On Jan. 15, 2019, the commissioner considered the incidents in both schools and proposed a consent resolution agreement to Hop Wo in which his licence would be suspended for one week and he must complete the prescribed course.

“A breach by Hop Wo of any term of this agreement may constitute professional misconduct which may be the subject of separate discipline proceedings,” the report said.

The one week suspension ran from Nov. 3-9, 2019.



robert.barron@cowichanvalleycitizen.com

Like us on Facebook and follow us on Twitter

Get local stories you won't find anywhere else right to your inbox.
Sign up here

Just Posted

Shawn Decaire does a blessing ceremony for the Hama?Elas Community Kitchen in Campbell River. Photo by Marc Kitteringham, Campbell River Mirror
Community Kitchen blessed by Laichwiltach First Nation

Hama?Elas Community Kitchen will provide safe place to eat for Campbell River’s vulnerable

A photo from 2017, of Nuchatlaht First Nation members outside court after filing a land title case in B.C. ( Submitted photo/Nuchatlaht First Nation).
Vancouver Island First Nation calls on B.C. to honour UNDRIP in historic title case

Nuchatlaht First Nation says Crown counsel continues to stall the case using the ‘distasteful’ argument that the Nation ‘abandoned’ their land

Environment Canada has issued a special weather statement forecasting windy weather Sunday and Monday. (News Bulletin file photo)
More windy weather on the way for Vancouver Island

Environment Canada issues special weather statement for Victoria, east coast of Island, north Island

West Vancouver Island’s Ehattesaht First Nation continues lock down after 9 active cases were reported today after a visitor tested positive last week. (Ehattesaht First Nation/Facebook)
Ehattesaht First Nation’s COVID-19 nightmare: nine active cases, a storm and a power outage

The Vancouver Island First Nation in a lockdown since the first case was reported last week

North Island mayors say their voices should be heard by DFO before final decisions are made about fish farms. (Black Press file photo)
Mayors asking to be let in on fish farm consultations

DFO evaluating 18 Discovery Island fish farms and transitioning from open-net farms

Mary Cox and Jack Plant dance in their pyjamas and slippers at the morning pyjama dance during the Rhythm Reelers’ 25 Annual Rally in the Valley Square Dance Festival in Chilliwack on June 4, 2011. Sunday, Nov. 29, 2020 is Square Dancing Day. (Jenna Hauck/ Chilliwack Progress file)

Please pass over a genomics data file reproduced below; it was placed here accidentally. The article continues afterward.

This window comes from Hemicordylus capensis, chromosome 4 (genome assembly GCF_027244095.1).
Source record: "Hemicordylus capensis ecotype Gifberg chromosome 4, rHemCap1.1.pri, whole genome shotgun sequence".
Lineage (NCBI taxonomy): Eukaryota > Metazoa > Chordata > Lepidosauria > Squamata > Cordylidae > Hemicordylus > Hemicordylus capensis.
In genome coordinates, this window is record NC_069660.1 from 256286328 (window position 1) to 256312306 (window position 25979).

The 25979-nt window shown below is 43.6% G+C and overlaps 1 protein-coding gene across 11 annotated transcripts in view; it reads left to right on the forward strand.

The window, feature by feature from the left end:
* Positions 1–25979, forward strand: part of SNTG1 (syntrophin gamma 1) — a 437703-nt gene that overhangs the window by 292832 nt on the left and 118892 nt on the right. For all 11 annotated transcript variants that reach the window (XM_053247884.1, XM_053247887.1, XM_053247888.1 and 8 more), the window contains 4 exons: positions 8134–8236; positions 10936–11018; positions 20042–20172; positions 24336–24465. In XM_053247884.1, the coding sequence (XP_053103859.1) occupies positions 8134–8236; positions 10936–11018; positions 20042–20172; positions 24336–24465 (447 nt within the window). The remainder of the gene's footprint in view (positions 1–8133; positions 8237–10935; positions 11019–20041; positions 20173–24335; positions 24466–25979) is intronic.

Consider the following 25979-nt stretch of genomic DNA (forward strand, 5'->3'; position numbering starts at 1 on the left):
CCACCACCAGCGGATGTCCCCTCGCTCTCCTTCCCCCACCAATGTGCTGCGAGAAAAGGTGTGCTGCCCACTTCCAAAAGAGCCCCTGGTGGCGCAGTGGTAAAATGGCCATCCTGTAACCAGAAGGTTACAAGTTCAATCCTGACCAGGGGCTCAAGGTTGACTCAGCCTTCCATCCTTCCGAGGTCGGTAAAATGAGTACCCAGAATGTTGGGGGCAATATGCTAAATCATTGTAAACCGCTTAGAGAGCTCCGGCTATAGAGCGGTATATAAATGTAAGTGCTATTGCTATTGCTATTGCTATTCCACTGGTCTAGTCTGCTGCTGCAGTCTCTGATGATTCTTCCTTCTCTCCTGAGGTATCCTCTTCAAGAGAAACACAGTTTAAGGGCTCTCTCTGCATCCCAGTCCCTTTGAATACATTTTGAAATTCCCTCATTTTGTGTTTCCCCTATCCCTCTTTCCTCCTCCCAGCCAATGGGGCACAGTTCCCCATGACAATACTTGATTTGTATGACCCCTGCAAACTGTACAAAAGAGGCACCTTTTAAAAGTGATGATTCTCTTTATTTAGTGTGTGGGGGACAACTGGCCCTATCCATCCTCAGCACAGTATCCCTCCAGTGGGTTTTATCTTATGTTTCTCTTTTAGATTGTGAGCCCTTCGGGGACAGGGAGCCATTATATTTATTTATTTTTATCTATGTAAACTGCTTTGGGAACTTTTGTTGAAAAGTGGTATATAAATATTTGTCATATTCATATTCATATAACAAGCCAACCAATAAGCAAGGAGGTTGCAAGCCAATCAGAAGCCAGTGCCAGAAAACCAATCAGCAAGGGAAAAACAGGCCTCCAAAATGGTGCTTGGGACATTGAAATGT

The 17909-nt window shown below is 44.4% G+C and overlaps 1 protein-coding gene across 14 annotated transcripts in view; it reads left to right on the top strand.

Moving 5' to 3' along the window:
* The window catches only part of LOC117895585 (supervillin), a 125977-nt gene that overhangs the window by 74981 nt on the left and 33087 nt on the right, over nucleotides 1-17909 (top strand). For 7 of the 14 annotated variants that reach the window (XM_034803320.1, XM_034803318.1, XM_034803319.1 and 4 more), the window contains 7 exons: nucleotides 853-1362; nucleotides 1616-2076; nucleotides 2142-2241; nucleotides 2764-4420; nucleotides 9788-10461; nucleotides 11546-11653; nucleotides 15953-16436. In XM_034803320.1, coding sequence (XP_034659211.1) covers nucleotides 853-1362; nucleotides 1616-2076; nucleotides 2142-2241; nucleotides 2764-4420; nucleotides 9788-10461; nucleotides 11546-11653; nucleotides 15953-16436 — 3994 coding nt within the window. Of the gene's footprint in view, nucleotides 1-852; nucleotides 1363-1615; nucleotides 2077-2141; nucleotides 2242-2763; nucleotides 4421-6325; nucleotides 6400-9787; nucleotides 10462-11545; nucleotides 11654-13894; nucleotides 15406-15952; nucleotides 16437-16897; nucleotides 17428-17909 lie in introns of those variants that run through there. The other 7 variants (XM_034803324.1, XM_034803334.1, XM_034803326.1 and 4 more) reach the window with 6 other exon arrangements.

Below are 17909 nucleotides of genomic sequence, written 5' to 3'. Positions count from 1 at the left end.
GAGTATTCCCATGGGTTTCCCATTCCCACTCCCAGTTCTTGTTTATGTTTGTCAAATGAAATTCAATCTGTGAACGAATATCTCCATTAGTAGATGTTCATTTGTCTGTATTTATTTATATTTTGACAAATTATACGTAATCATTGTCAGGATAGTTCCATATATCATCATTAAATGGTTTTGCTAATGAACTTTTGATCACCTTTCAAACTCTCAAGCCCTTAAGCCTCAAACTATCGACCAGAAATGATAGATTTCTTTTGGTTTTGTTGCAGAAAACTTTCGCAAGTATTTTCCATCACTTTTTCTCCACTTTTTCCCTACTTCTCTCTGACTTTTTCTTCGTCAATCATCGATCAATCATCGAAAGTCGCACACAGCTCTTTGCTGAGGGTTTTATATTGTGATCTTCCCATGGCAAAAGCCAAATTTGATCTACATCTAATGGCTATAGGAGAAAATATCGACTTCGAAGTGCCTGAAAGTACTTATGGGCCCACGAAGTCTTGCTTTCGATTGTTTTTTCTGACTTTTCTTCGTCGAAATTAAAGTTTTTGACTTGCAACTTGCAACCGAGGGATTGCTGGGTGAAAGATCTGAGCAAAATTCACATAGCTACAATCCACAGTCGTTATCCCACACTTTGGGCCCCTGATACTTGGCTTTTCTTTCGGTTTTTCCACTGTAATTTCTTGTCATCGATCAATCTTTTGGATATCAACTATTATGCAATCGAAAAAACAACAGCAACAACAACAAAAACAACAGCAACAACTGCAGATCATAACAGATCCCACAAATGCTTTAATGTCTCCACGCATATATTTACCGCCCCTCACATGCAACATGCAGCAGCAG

Unofficial holidays: Here’s what people are celebrating for the week of Nov. 29 to Dec. 5

Square Dancing Day, Disability Day and International Ninja Day are all coming up this week

Black Press Media and BraveFace have come together to support children facing life-threatening conditions. Net proceeds from these washable, reusable, three-layer masks go to Make-A-Wish Foundation BC & Yukon.
Put on a BraveFace: Help make children’s wishes come true

Black Press Media, BraveFace host mask fundraiser for Make-A-Wish Foundation

Is it time to start thinking about greener ways to package cannabis?

Packaging suppliers are still figuring eco-friendly and affordable packaging options that fit the mandates of Cannabis Regulations

Kevin Bieksa during his days playing with the Vancouver Canucks. (Photo: commons.wikimedia.org)
Bieksa to guest on free Canucks Alumni ‘Hot Stove’ on Zoom app

Former NHL player has become a game analyst on Sportsnet

A small crash in the water south of Courtenay Saturday afternoon. Two men had to be rescued, but reports indicate there were no serious injuries. Photo by Mike Chouinard
Small plane crash in Comox Valley waters Saturday afternoon

Two rescued from plane that had flipped in water; no serious injuries reported

114 Canadians were appointed Nov. 27 to the Order of Canada. (Governor General of Canada photo)
Indigenous actor, author, elder, leaders appointed to Order of Canada

Outstanding achievement, community dedication and service recognized

The Ahousaht First Nation confirmed its first case of COVID-19 on Nov. 26, 2020. (Westerly file photo)
Ahousaht First Nation on lockdown over COVID-19

“Emotions are high. The anxiety is high. We want our community to pull through.”

Most Read